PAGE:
A picture is worth a thousand words, and words are worth a thousand pictures

In sociology, functional prerequisites are basic needs such as food, money, shelter, and clothing. Often the language in Black Friday campaigns sounds forceful, as though participating in the sale is a functional prerequisite for customers. Now, at a time when people are struggling to get or maintain their basic needs, the media might put a renewed focus on the mental health implications of these widespread sales. They might even keep a keen eye to find and target a retailer who perhaps wasn’t so sensitive in their campaigning during this period. You probably don’t want to be in the firing range.

One way you can increase respectability while still profiting on sales is by putting your customers in the foreground of your marketing strategy, by thinking of ways to soften your messaging by considering its impact in struggling times.

Tune into your emotional intelligence

Going forward, becoming more psychologically aware and implementing best practices in the interest of strained psyches could make all the difference to customer experience.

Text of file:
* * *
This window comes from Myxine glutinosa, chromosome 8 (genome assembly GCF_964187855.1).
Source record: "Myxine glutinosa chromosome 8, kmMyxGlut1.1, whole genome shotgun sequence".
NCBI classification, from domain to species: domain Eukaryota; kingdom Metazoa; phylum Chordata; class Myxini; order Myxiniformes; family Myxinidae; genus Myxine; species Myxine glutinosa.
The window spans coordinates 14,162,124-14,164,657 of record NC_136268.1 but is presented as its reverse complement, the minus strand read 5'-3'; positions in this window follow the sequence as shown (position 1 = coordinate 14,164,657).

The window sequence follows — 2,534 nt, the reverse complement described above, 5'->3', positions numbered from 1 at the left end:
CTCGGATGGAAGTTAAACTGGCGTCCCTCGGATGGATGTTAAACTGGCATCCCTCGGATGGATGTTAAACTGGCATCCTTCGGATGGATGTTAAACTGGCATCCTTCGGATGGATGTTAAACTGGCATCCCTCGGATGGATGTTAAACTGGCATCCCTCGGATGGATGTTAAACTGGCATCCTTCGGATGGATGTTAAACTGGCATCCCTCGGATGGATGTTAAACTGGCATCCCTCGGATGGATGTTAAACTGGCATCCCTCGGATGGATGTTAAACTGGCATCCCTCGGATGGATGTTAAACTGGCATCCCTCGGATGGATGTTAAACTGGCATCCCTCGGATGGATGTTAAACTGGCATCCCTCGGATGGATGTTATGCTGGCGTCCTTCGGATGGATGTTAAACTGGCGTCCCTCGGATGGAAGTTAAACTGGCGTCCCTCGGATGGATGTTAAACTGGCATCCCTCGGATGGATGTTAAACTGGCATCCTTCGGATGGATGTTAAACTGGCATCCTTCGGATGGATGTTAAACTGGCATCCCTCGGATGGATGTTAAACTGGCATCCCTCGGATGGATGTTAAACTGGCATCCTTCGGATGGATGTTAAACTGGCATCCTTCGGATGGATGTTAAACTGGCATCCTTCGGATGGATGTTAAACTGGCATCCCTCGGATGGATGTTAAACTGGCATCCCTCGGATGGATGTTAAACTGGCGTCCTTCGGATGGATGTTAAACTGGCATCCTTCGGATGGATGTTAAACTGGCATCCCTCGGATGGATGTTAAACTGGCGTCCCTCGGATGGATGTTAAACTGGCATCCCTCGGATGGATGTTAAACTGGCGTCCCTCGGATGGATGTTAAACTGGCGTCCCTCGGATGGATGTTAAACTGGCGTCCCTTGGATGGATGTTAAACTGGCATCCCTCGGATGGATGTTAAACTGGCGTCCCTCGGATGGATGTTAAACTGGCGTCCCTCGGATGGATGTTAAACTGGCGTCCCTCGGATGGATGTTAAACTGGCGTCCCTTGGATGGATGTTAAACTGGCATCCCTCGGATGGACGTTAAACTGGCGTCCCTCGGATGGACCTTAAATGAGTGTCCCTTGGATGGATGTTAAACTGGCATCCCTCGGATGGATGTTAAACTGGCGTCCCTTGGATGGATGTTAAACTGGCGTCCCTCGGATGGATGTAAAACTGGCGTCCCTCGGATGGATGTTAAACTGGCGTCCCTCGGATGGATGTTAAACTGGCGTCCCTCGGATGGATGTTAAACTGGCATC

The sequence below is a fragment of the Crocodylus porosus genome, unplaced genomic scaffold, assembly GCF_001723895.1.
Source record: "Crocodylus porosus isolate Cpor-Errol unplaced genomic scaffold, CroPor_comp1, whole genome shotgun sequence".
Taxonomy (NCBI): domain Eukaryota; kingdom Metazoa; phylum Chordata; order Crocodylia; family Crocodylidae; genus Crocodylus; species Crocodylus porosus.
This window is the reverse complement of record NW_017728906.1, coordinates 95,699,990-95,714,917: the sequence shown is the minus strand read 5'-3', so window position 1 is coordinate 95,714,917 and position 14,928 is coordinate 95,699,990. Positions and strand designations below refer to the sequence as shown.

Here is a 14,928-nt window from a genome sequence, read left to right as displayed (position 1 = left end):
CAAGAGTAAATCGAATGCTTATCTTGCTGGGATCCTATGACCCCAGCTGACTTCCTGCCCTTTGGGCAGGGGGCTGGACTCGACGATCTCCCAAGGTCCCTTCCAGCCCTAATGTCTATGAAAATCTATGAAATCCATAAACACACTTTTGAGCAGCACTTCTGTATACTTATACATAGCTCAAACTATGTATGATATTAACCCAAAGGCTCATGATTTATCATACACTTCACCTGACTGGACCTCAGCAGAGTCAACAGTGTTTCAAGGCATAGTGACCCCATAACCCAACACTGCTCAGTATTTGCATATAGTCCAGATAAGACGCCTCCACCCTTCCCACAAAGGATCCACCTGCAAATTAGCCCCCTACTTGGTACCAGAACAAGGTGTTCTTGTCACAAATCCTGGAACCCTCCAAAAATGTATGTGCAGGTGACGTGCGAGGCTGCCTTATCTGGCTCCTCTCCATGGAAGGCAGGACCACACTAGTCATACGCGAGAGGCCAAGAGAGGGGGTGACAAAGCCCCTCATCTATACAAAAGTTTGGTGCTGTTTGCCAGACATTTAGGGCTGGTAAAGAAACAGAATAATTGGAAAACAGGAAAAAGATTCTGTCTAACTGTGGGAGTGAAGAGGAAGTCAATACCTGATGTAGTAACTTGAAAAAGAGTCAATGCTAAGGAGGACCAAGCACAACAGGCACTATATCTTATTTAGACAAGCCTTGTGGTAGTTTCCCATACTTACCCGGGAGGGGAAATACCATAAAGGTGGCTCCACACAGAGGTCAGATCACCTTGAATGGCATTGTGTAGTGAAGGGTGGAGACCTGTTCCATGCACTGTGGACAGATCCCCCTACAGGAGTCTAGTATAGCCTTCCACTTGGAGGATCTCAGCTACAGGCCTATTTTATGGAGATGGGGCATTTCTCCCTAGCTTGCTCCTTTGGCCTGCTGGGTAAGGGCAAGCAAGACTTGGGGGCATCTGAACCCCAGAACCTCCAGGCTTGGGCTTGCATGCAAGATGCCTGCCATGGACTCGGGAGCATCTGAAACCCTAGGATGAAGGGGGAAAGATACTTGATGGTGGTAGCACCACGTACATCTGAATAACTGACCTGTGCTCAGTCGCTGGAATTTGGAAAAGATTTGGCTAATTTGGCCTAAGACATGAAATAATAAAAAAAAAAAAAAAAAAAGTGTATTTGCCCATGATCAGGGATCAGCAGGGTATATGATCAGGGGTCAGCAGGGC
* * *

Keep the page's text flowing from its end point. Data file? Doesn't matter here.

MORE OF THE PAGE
Mark Elward, Vice President of Enterprise Sales at Huboo voices, ‘the downward trend in consumer spending will only become more pronounced as winter progresses, leaving ecommerce retailers potentially facing reduced sales paired with increased operating costs.’ Though, ‘retailers can take steps to ease these issues if they make a concerted effort to put their customers first during this time of intense financial stress and pressure. This is all while subtly persuading them to part with their hard-earned cash so that retail revenue streams continue to flow in the run-up to peak season.

‘They can do so by crunching past data to better understand previous product sales performance across different marketplaces and likely future trends. This will help retailers to map out the special offers and discounts that really make a difference to shoppers, all while hopefully resulting in that all-important sales push.’